Ansprüche

1. Computer-implementiertes Verfahren, das Folgendes umfasst:

Empfangen, durch ein Datenbanksystem, einer Einfügeanforderung, wobei die Einfügeanforderung eine Hypertabelle und einen oder mehrere Eingangsdatensätze zum Einfügen in die Hypertabelle identifiziert, wobei jeder Datensatz eine Vielzahl von Attributen einschließlich eines Satzes von Dimensionsattributen aufweist, wobei der Satz von Dimensionsattributen ein Zeitattribut einschließt, wobei die Hypertabelle eine Datenbanktabelle repräsentiert, die in eine Vielzahl von Blöcken entlang des Satzes von Dimensionsattributen unterteilt ist, wobei jeder Block mit einem Satz von Werten entsprechend jedem Dimensionsattribut assoziiert ist, so dass für jeden in dem Block gespeicherten Datensatz und für jedes Dimensionsattribut des Datensatzes der Wert des Dimensionsattributs des Datensatzes einem Wert aus dem Satz von Werten für dieses Dimensionsattribut wie durch den Block spezifiziert zugeordnet ist;

Feststellen, für jeden der ein oder mehreren Eingangsdatensätze, ob der Eingangsdatensatz in einem neu zu erzeugenden Block zu speichern ist, wobei das Feststellen auf den Werten von Dimensionsattributen des Eingangsdatensatzes basiert;

Bestimmen, als Reaktion auf die Feststellung, dass ein Eingangsdatensatz in einem neu zu erzeugenden Block zu speichern ist, von Sätzen von Werten entsprechend jedem Dimensionsattribut für den neu zu erzeugenden Block, wobei das Bestimmen von Sätzen von Werten für ein Dimensionsattribut für den neuen Block Folgendes umfasst:

Führen von Statistiken, die Blöcke verarbeitende Abfragen beschreiben, und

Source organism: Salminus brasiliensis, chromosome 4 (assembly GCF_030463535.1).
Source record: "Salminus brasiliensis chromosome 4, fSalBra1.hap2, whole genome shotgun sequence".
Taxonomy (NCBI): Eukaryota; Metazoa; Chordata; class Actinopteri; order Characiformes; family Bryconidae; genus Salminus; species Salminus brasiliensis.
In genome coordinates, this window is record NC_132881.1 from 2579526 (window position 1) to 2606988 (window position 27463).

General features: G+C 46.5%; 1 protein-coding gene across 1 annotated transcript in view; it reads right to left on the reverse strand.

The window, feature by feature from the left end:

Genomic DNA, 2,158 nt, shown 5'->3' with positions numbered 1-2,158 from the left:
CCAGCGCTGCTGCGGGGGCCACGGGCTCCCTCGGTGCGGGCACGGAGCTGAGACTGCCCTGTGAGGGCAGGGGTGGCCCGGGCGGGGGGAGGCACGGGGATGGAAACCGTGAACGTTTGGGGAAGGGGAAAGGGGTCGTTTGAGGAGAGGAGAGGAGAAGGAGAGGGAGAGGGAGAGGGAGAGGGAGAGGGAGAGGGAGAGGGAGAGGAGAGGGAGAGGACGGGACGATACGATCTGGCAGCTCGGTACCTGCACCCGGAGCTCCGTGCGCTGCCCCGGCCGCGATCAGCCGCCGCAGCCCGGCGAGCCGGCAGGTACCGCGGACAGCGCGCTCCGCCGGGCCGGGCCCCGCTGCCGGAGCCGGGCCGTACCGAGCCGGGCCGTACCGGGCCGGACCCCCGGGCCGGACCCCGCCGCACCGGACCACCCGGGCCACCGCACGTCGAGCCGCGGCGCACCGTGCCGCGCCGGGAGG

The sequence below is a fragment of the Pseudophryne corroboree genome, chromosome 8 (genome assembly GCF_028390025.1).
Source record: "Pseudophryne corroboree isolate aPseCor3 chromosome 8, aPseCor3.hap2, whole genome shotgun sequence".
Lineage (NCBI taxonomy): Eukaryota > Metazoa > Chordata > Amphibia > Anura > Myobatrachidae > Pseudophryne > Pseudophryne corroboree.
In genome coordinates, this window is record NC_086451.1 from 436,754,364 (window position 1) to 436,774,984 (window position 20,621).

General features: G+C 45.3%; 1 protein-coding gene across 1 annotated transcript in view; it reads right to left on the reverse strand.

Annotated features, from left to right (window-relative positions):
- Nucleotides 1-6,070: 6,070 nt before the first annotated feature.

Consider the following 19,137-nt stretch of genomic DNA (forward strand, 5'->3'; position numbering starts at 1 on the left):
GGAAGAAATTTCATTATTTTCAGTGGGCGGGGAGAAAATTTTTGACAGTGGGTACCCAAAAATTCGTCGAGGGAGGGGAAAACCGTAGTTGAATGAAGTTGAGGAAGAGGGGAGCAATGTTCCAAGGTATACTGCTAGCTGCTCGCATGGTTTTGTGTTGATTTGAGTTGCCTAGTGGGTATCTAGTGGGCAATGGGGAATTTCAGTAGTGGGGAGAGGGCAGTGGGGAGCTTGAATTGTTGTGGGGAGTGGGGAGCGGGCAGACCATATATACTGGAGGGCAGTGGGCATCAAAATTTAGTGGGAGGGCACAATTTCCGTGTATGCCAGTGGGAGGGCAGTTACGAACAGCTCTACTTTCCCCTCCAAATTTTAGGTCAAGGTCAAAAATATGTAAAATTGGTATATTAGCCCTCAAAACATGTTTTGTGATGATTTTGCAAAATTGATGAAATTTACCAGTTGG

Bestimmen von Sätzen von Werten von Dimensionsattributen des neuen Blocks auf der Basis der Statistiken, die Abfragen verarbeitende Blöcke beschreiben;

dynamisches Erzeugen eines neuen Blocks zum Speichern des Eingangsdatensatzes, wobei der neue Block mit den bestimmten Sätzen von Werten entsprechend jedem Dimensionsattribut assoziiert ist;

Aktualisieren der Hypertabelle durch Speichern des Eingangsdatensatzes in dem neuen Block; und

Verarbeiten der in der aktualisierten Hypertabelle gespeicherten Daten als Reaktion auf eine oder mehrere nachfolgende die Hypertabelle identifizierende Abfragen.


 
2. Computerimplementiertes Verfahren nach Anspruch 1, wobei das Datenbanksystem Daten auf einem Satz von einem oder mehreren Servern speichert, wobei die Vielzahl von Blöcken über einen oder mehrere Orte verteilt ist, wobei jeder Ort einem entspricht von:

einem Speichergerät, das zu einem Server aus dem Satz von vom Datenbanksystem verwendeten Servern hinzugefügt wurde;

einem Speichergerät, das zu einem neuen Server gehört, wobei der neue Server zu dem Satz von vom Datenbanksystem verwendeten Servern hinzugefügt wird; oder

einem an das Netzwerk angeschlossenen Speichergerät eines entfernten Servers, das einem Server aus dem Satz von vom Datenbanksystem verwendeten Servern zugänglich gemacht wird.


 
3. Computerimplementiertes Verfahren nach Anspruch 1, wobei das Feststellen, dass der Eingangsdatensatz in einem neuen Block zu speichern ist, als Reaktion auf die Feststellung erfolgt, dass der Eingangsdatensatz in keinem existierenden Block der Hypertabelle gespeichert werden kann.
 
4. Computerimplementiertes Verfahren nach Anspruch 1, wobei das Bestimmen von Sätzen von Werten entsprechend jedem Dimensionsattribut für den neuen Block Folgendes umfasst:

Bestimmen einer Größe von einem oder mehreren kürzlich erzeugten Blöcken;

Vorhersagen einer Größe des neuen Blocks auf der Basis der Größe der kürzlich erzeugten Blöcke; und

Bestimmen eines Satzes von Werten entsprechend einem Dimensionsattribut für den neuen Block auf der Basis von einem oder mehreren Faktoren, wobei die Faktoren die vorhergesagte Größe des neuen Blocks einschließen.


 
5. Computerimplementiertes Verfahren nach Anspruch 1, wobei das Bestimmen von Sätzen von Werten entsprechend jedem Dimensionsattribut für den neuen Block Folgendes umfasst:

Feststellen, dass eine Größe von einem oder mehreren kürzlich erzeugten Blöcken einen Schwellenwert überschreitet; und

dabei Bestimmen, als Reaktion auf die Bestimmung, dass die Größe der kürzlich erzeugten Blöcke den Schwellenwert überschreitet, dass der Satz von Werten entsprechend einem Dimensionsattribut weniger Elemente aufweist als der Satz von Werten entsprechend dem Dimensionsattribut der kürzlich erzeugten Blöcke.